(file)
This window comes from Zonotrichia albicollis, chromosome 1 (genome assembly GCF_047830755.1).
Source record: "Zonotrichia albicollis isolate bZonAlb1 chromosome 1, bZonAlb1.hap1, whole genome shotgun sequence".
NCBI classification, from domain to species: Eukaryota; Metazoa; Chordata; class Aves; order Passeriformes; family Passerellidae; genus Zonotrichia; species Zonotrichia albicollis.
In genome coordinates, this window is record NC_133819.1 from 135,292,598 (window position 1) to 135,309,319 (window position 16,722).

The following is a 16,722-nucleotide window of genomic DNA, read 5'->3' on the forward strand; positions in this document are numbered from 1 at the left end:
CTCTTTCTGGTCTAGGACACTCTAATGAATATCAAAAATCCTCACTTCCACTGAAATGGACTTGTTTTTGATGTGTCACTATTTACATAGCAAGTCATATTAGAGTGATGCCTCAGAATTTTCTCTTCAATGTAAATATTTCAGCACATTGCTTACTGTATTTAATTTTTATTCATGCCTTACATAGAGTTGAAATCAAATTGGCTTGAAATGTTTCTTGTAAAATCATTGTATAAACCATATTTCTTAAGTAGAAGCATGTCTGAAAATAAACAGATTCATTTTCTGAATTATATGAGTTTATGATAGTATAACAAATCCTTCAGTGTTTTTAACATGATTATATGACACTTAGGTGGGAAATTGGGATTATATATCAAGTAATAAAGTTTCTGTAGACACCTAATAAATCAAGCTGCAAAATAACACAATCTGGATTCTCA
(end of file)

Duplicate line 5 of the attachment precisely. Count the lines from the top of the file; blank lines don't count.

The following is a 16,722-nucleotide window of genomic DNA, read 5'->3' on the forward strand; positions in this document are numbered from 1 at the left end: